Report card for Pakistan

March 10, 2011


STEPHEN Cohen, a friend of Pakistan and one of the most knowledgeable researchers on the country, presented in January a report titled . He was assisted by a group of scholars who examined various aspects of the problems facing the country.

The security aspects of the report are pessimistic. He says, “…it seems that a revival of the insurgency will take place, given the absence of real economic growth and the weakness of political institutions. Absent police reform and a new attitude towards domestic jihadis it is doubtful that the law and order situation will improve in Punjab, and it will certainly worsen in KP [Khyber Pakhtunkhwa]. Balochistan could again see a revived separatist movement, perhaps with outside assistance.”

Cohen added, “There is ample evidence that Pakistan is turning a decisive corner that the original idea of a moderate, reasonably secular and competitive state is out of reach, and that some other kind of Pakistan will emerge.” The question that arises is — will Pakistan survive and is the future of the country ensured?

Cohen enumerates five drivers forcing Pakistan into fast decay. First, Pakistan is a nuclear state with a bad record of proliferation.

Secondly, it follows a policy of actively supporting jihadists and militants among its neighbours and has either turned a blind eye or professes incapacity when it comes to opposing militants active in Europe and even in China.

Thirdly, the identity-based dispute with India continues, and very likely new crises between the two will erupt over the next several years.

Fourthly, Pakistan's economy is stagnating, complicated by the massive damage of the earthquake in 2005 and last year's floods. Last and more serious is its “demographic indicators [that] look bad and are worsened by a poor economy — long gone are the days when Pakistan was knocking on the door of middle-income status”.

There couldn't have been a worst assessment of performance by Pakistan's civil military ruling elite who have collectively failed to make Pakistan a growing concern. While Cohen looks at the objective results that have emerged they could not have happened without the tacit nod of many of Pakistan's 'friends' both in the West as well as in the Muslim world; especially the proxy sectarian war that is devouring the state.

So what are the possible scenarios emerging from this study? The report lists seven possible scenarios ranging from the more probable to the less likely. The most likely future projected for Pakistan is the continuation of “more of the same”, for another five years.

According to this eventuality, it assumes that the establishment-driven Pakistan, with the military playing a key role, will decline as a state and a nation since it has ignored providing solutions to the most volatile threat facing the country: its expanding population. This demographic time bomb is heading towards an explosion.

In the meantime, Pakistan will witness an increase in the insurgency in Fata, Khyber Pakhtunkhwa and Punjab and a heightened separatist movement in Balochistan. While the world including our putative 'enemy' India is genuinely worried about a fragmenting Pakistan and would like to help, our foreign and internal policies prevent us from breaking out of a decaying orbit. It is as if we are proving Euripides' 2,400-year-old dictum correct when he said, “Whom the gods wish to destroy, they first make mad.”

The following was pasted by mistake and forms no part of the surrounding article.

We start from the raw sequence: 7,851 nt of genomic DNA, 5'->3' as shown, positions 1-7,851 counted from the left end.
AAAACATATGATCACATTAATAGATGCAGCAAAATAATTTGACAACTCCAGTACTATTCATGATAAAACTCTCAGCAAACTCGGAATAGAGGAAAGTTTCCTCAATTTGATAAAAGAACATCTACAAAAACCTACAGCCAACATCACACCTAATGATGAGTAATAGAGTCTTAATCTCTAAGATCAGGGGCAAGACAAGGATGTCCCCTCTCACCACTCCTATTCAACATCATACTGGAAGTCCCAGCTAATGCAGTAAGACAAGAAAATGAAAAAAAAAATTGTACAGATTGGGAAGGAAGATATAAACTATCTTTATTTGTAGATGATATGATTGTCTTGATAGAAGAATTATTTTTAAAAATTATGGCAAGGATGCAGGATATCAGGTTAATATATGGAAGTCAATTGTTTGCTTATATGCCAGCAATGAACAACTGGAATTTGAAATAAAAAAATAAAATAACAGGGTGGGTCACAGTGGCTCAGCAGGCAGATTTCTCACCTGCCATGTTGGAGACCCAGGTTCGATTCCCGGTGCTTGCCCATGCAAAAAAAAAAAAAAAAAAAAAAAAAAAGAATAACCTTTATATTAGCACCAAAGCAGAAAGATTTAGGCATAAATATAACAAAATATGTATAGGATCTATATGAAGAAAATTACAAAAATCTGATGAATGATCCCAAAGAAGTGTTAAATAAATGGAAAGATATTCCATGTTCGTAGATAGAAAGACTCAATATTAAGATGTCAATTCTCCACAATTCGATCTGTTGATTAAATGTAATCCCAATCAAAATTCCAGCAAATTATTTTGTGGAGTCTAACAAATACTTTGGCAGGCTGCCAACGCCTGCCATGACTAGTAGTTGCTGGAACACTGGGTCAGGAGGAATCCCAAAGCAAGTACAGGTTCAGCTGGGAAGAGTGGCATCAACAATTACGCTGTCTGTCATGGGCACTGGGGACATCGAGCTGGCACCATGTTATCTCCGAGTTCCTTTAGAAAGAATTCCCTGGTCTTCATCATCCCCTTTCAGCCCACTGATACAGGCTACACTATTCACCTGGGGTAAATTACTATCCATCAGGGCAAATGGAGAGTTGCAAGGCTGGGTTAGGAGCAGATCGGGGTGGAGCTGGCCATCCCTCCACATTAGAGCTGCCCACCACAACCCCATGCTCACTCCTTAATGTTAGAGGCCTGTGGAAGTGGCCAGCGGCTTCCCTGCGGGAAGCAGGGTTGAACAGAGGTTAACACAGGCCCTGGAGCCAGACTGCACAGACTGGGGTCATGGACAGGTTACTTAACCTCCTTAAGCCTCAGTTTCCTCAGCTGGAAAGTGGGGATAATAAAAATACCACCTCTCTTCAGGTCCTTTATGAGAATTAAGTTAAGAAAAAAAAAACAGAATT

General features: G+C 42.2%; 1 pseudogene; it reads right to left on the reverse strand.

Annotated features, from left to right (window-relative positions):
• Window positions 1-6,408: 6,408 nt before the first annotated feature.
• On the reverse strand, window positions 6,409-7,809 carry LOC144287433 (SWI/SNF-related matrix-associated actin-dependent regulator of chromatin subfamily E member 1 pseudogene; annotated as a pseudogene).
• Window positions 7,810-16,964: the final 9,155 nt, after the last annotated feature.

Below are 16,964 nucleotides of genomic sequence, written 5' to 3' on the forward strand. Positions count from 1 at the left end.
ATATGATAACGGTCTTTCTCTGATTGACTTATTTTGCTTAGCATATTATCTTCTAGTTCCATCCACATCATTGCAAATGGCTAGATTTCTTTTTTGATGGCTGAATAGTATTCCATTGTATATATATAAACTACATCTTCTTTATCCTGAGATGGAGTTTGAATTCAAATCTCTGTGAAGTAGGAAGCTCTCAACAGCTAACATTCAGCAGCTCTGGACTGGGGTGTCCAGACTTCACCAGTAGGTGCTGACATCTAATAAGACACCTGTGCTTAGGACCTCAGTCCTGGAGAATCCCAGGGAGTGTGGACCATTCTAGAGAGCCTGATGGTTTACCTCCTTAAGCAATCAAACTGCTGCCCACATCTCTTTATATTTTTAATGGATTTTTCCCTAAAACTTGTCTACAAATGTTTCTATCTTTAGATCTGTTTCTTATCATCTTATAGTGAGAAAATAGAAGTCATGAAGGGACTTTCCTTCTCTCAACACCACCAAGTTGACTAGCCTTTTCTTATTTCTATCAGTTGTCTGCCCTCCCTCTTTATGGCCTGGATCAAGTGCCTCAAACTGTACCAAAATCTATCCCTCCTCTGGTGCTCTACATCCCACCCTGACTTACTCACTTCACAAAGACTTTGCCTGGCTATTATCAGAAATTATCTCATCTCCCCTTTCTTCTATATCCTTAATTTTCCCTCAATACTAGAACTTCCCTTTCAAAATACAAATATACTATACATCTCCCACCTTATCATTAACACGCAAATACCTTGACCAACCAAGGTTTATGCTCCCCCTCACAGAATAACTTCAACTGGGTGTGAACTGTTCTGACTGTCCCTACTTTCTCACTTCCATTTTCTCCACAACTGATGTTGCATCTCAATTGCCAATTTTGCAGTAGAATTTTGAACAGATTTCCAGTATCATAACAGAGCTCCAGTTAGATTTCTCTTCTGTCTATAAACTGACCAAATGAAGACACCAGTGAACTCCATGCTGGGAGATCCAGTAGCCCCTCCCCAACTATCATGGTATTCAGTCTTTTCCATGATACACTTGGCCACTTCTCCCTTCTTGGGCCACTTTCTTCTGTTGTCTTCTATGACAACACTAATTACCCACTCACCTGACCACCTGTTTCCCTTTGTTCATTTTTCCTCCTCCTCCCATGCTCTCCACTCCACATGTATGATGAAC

Cohen's second possible scenario is also a possibility and he calls it, “parallel Pakistans” where the federation becomes ineffective and some provinces like Punjab begin to provide sounder outcomes in the social sectors and private investment creates fiscal space for delivery of services. The other provinces begin to decline because of the insurgency and lack of capacity to undertake more responsible governance under the 18th Amendment.

The report predicts that over time the weakening federation will cause the collapse of the military and remove the pivot in Pakistan. It will cause erosion of its infrastructure, indicators in the social sectors will drop, poor governance will increase, law and order will weaken and the growth of sectarianism will accelerate, pushing the country into an abyss.

Before that happens the report foresees the emergence of well-organised militias like Hamas or Hezbollah which would provide social services and compete with a decaying state as has happened during the recent earthquake and floods.

Clearly, Pakistan is heading towards the precipice. Essential security and financial reforms are postponed because of weak governance. Our ruling elite fails to realise that state management cannot be achieved by leading like a kind 'uncle'. The state must implement those policies that are essential. Such policies should shift benefits from the rich to the poor.

If the only objective of the government is to extend its tenure in office and to make personal profit then the predicted decline is a certainty. The West can help by publicly notifying the size of bank accounts abroad held by Pakistan's political elite. Such money should be returned rather than being commandeered.

Finally, the Pakistani civil-military leadership must shift Pakistan's paradigm from a security state towards a state based on human protection and human security. The lead in changing the narrative must be supported by the military. Without its concurrence this transformation cannot occur. If everything else remains the same, I foresee a fulfilment of Cohen's worst-case scenario within the next two to three years.

Very painfully, the grade in the report card for Pakistan today is an abject 'F'. One hopes that six months from now the position improves.

The writer is chairman of the Regional Institute of Policy Research in Peshawar.